How to get school safety grants funded
Dr. Judy Riffle breaks down the anatomy of funded school safety grants with tips and tactics that will sharpen your grant writing efforts and make your application highly competitive.
It’s summer and school leaders across the nation are working on plans to keep their students safe this coming school year, but there is a common problem; they simply need more money to be able to do so. Not surprisingly, the demand for school safety funding far exceeds the available supply of grant dollars.
The purpose of school safety funding is to enable schools to secure the needed equipment, services and technology to protect students from violence, weapons, threats, bullying and harassment. The physical protection is only part of the school safety puzzle; the emotional effect of a threat can be as strong, if not stronger, than that of the physical threat. If students or staff do not feel safe coming to school, they are placed in an environment that does not support learning.
Some school districts do not have the opportunity to apply for state and/or federal funding. However, it’s important to carefully plan for upcoming grant opportunities through a grant calendar, planning meetings and research before the actual grant competition starts. Often, there is a short window to complete the entire grant application. Competition is strong since school safety is such a priority for schools and school districts. What are grant funders looking for? How do you get the funding? How do you stand out in the crowd? Below I explore tasks, tips and best practices for getting these important programs funded by school safety grants.
Do These 2 Things Ahead of Writing
Before you begin your grant application, it is important for you to read about past funded grant projects. Noting common qualities among previously funded projects can offer hidden insights into the funder’s mindset in determining which applicants are likely to be awarded.
It is also important for you to do your research about school safety vocabulary. There is a big difference between a planned attack at a school versus a violent act in the community that spills over into the school environment, such as those requiring a lock down or “shelter in place.” Make sure you understand terms such as hardened schools, active shooter, targeted violence, mass casualty incident, armed assault, intrusion, larceny, burglary and robbery to ensure you use them correctly in grant proposals.
Follow These 5 Persuasive Writing Tips
As you start writing, you must be compelling. The needs section must grab the reader’s attention immediately.
- Aim for the reviewer to feel compelled to fund your project without any lingering doubts. Answer all the basic questions: who, what, where, when, why, how. Address potential shortfalls the grant team may have discussed during planning sessions.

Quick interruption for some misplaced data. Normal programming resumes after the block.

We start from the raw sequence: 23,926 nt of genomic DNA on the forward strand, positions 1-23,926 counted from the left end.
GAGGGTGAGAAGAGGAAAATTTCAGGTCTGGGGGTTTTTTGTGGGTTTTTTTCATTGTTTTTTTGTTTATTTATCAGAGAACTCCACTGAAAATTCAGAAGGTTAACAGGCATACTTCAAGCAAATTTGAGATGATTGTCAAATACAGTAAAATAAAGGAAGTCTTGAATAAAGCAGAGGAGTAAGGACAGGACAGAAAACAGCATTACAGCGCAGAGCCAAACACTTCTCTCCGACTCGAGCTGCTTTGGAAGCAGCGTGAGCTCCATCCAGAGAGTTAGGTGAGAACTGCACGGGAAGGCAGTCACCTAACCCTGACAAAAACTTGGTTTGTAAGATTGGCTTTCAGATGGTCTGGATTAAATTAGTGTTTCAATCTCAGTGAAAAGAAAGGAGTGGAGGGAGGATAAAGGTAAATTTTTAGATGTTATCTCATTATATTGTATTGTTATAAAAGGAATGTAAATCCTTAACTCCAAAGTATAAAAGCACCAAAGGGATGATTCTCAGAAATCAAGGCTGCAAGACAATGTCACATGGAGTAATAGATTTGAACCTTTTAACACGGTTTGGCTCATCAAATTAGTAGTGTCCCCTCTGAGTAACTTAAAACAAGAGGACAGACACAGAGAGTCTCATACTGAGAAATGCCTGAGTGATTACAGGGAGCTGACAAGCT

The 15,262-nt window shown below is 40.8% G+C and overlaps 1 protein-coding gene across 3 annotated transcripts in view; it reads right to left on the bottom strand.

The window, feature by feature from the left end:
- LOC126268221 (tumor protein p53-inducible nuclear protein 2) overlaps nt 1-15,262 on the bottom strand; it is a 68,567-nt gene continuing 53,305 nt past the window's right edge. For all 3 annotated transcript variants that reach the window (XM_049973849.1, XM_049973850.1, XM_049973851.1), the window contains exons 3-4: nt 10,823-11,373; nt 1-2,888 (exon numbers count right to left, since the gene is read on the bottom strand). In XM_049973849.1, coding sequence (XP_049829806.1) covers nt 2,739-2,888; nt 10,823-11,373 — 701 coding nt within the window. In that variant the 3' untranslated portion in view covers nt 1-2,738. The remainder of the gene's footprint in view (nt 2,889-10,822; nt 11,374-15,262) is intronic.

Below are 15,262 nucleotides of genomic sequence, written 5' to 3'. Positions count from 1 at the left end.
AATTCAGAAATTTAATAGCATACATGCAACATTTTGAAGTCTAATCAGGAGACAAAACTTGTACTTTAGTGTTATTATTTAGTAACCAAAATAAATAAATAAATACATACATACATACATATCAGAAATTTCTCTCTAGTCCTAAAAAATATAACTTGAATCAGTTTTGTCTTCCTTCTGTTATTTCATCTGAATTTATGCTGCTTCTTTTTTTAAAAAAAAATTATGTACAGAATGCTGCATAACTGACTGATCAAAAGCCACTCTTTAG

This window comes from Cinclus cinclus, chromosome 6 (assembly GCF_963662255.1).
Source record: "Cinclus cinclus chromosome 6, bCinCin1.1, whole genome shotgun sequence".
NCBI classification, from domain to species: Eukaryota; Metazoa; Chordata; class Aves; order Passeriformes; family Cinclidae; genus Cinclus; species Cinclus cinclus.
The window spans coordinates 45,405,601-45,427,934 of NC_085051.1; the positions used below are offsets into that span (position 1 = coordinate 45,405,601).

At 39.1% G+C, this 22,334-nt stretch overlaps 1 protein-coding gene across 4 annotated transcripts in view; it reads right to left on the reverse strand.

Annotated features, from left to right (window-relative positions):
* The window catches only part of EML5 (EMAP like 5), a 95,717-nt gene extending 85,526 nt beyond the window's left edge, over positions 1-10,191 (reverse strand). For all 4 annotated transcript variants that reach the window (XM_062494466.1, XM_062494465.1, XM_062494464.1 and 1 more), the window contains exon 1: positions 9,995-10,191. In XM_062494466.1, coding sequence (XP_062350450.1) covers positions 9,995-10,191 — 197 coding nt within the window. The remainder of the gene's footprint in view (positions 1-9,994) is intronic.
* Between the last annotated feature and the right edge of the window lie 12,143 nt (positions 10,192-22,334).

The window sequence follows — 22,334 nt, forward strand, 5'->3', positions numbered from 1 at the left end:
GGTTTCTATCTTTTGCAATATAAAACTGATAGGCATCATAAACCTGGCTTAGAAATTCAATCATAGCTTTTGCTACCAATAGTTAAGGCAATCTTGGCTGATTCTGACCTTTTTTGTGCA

- Tell a story about the people you serve; include valid and reliable statistics.
- Use research three years old or less, unless its classic research accepted over time or there is no current evidence available.
- Ensure all community or organizational needs you include in the grant narrative are addressed in the project design.
- Gut check it: Can someone who knows nothing about your organization or topic pick up the proposal and run the same project on their own based on the information you provide?
Include Key School Safety Topics
Here are some important topics to include in your grant application to help your school get the funding it needs for school safety.
- Include the characteristics of your school - personal student stories if available, discipline data, police report summaries, local crime statistics, etc.
- Collaborate and coordinate with project partners such as police, fire departments, hospitals, military bases, FEMA, Homeland Security, airports, businesses and other emergency responders.
- The DOJ 2019 solicitation for the SVPP grant encourages applicants to “demonstrate a comprehensive approach to school safety,” which includes coordination between multiple schools, local law enforcement and other first responders.
- Training for local law enforcement officers to prevent school violence against others and self (based on specific SVPP grant solicitation)
- Acquisition and installation of technology for expedited notification of local law enforcement during an emergency (based on specific SVPP grant solicitation)
- Hire School Resource Officers (SROs)
- Hire campus safety monitors
- Consider forming an Emergency Response Advisory Team if you don’t have one
- Evaluate & update your current emergency response plan
- Prepare students, families and staff for crisis incidents
- Use the FEMA National Incident Management System (NIMS) proactive approach to planning for emergencies
- Use this to plan for emergencies including the following components: command and management, resource management, communications and information management, preparedness, and continual management and maintenance. Describe how you will use these tools to plan and manage staff in the grant proposal.
- Anonymous reporting online or phone systems (i.e. Sandy Hook Promise free online system)
- Metal detectors
- Security cameras
- Emergency public address systems
- Emergency call boxes (aka Knox boxes)
- Bullet resistant glass
- Sally ports
- In place impenetrable shelters for classrooms
- Access card readers
Following the tips above will position you to better compete for limited funding and deliver a quality grant proposal. It is our duty as educators and grant professionals to support learning in every way possible, especially safety.